Big-bore rifles need not be fed on dangerous game loads alone. With the right components, cartridges can be tailored to chase after a variety of game.
When you have decided that a big-bore rifle is for you, and you’ve ironed out your dangerous game loads for hunting purposes, there’s still more fun to be had.
We are all aware of the fantastic reputation of the .375 with 300-grain bullets, the .416s and .404 with 400-grain bullets, and the various .458s with their 480 and 500-grain bullets. But there are ways to extend the versatility of those big guns, so you can spend more time afield with them.
We hunters, generally speaking, don’t get as much time as we’d like to use a true big bore rifle. And, as much as I love the rifles chambered to 6mm through .30 caliber (they definitely get the lion’s share of the time afield), I have a love of big guns, from .375 and up.
As handloaders, we can extend the versatility of the big guns, so we can hunt with them more often. There are many specialty bullets on the market that can do just that.
Cutting Edge Bullets from Pennsylvania comes quickly to mind. Their Safari Raptor bullets are constructed of brass, lathe turned and feature a deep hollowpoint. Like other monometal bullets, they are easily produced in light-for-caliber weights, and can offer an increase in velocity and a reduction on recoil. This is a great combination for lighter game, especially if you want to use your big bore for elk, moose or bears.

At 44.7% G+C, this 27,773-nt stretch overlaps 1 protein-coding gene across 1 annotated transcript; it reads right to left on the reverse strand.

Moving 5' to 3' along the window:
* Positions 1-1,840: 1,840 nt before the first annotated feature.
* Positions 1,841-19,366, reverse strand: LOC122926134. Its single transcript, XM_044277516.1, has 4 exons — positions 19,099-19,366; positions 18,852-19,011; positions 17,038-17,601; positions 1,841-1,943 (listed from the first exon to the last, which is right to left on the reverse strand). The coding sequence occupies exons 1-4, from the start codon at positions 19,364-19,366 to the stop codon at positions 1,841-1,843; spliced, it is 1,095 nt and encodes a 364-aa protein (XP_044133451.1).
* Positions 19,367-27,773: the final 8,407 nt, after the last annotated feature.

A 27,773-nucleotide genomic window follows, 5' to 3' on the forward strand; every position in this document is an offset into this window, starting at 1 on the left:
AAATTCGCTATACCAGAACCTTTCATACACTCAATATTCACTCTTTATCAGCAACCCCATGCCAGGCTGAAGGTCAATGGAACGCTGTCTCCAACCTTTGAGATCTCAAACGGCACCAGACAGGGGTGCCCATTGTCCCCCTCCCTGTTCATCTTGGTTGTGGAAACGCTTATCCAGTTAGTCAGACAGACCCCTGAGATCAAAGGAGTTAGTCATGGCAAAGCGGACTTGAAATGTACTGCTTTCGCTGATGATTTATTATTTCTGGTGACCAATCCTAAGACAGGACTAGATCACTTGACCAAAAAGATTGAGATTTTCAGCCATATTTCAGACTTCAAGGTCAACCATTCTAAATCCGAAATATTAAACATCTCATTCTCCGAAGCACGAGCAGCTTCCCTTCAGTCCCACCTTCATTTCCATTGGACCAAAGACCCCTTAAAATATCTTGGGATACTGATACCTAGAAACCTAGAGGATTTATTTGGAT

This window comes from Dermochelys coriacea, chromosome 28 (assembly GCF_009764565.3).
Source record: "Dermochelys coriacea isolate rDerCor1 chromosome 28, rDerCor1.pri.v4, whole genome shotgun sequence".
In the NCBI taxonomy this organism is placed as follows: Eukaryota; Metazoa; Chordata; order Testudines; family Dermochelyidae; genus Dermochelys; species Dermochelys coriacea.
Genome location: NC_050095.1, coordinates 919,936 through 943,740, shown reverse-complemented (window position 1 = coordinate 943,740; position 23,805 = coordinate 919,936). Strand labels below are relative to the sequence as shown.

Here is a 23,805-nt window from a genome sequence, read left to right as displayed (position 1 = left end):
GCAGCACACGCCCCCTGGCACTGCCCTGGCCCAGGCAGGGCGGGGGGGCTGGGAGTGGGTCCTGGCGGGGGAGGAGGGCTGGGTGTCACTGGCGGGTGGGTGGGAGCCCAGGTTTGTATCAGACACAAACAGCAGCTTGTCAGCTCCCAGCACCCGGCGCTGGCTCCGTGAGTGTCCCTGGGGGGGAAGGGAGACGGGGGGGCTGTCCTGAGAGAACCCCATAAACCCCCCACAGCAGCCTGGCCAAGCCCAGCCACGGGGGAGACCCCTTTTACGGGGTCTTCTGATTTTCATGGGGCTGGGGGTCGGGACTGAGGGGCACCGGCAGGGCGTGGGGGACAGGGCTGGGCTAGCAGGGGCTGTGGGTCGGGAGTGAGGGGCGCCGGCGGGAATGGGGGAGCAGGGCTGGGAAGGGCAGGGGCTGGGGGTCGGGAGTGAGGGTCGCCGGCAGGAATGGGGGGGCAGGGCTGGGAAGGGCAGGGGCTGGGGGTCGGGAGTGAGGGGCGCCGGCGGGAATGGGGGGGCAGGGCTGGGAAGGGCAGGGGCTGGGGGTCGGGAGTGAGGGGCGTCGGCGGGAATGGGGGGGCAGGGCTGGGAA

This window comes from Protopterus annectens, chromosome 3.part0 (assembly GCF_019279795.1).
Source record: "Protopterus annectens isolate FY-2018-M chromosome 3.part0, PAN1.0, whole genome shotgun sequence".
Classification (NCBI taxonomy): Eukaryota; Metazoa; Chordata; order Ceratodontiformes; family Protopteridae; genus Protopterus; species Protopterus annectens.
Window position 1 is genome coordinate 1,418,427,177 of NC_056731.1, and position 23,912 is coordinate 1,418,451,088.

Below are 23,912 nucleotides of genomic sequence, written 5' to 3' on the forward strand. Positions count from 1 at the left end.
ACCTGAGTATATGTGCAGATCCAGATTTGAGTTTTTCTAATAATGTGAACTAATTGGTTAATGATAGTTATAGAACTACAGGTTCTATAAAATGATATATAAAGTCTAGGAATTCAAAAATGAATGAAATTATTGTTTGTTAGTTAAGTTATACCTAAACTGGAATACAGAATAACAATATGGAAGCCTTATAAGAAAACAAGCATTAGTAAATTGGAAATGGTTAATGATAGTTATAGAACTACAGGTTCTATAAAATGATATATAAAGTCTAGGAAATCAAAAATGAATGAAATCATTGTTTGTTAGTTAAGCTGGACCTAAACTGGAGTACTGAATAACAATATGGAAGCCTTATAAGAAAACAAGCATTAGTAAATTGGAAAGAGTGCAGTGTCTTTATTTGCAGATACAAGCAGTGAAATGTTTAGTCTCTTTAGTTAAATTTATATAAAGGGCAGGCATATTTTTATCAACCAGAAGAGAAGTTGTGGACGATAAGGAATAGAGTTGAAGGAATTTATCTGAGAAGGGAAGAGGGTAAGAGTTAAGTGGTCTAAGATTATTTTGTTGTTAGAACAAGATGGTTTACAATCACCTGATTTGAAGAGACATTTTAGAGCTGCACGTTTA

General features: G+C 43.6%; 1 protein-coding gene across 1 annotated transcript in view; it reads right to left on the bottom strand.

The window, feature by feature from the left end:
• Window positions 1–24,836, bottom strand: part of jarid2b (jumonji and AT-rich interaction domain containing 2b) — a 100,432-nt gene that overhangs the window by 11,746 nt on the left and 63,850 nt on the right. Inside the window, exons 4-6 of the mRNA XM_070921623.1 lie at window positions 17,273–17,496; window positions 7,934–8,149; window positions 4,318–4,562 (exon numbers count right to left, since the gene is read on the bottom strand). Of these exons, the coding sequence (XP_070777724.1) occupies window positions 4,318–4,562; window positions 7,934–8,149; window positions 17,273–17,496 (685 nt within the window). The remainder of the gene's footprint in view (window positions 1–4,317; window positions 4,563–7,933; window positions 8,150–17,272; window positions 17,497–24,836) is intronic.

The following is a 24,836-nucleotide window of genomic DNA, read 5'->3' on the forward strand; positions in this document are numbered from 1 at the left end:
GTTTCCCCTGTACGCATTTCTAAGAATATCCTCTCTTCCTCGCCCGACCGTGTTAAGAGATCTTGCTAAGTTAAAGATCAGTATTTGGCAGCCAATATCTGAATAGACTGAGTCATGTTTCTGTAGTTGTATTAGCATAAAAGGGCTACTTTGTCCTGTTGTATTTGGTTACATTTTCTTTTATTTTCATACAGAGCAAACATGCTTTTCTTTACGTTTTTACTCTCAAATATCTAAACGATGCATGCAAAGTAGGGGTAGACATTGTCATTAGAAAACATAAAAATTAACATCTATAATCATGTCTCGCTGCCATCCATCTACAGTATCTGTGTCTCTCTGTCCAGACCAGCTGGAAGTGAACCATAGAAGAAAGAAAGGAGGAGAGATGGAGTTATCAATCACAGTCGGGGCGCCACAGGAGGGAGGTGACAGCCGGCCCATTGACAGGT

On a recent safari with deMoulpied & Son Outdoor Adventures, Dave deMoulpied asked me to cook him up a load for plains game in his .416 Rigby. Dave was after zebra and wildebeest, both tough animals, but they don’t necessarily require the tough 400-grain softs and solids that buffalo and elephant do.
We picked out the 325-grain Safari Raptor from Cutting Edge, and seating it over an even 100.0 grains of Alliant Reloder-22, we obtained MOA accuracy and a velocity of 2,550 fps. Dave had a great safari, taking impala, wildebeest and his zebra, with the shot on the zebra being almost 200 yards. The additional velocity flattened out the trajectory a bit, yet there was still plenty of bullet to take the tougher plains game.
The same can be said for what I consider to be the most useful cartridge ever made: the .375 H&H Magnum. The heavy bullets are certainly available, like the 300-grain slug that made the .375’s reputation and even the newer 350 grainers that will give a bunch of confidence, but the 235-grain Barnes TSX and Cutting Edge Safari Raptor can turn your .375 into a long range rifle. With handloads, you can push those lighter bullets to around 2,900 fps, giving a very flat trajectory for longer shots, yet comfortably taking smaller game.
Even the .458s can be loaded with 350- or 400-grain bullets, to approximate the performance of the .45-70 Government. Take a look at lighter bullets for the big bores, and have fun making some new ammunition so you can use your big gun more often. Don’t be embarrassed to take your big gun into the whitetail or black bear woods.